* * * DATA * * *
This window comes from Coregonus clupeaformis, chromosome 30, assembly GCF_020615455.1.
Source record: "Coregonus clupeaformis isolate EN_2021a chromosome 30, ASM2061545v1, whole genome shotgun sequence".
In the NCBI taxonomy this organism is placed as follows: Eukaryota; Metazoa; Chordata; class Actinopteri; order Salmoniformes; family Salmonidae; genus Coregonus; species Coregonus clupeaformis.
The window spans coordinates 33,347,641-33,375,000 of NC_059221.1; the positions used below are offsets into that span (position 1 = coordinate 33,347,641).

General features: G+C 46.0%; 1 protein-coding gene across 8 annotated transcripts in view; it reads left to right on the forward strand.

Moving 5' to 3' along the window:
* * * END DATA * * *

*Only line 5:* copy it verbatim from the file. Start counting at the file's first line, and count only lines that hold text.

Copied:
General features: G+C 46.0%; 1 protein-coding gene across 8 annotated transcripts in view; it reads left to right on the forward strand.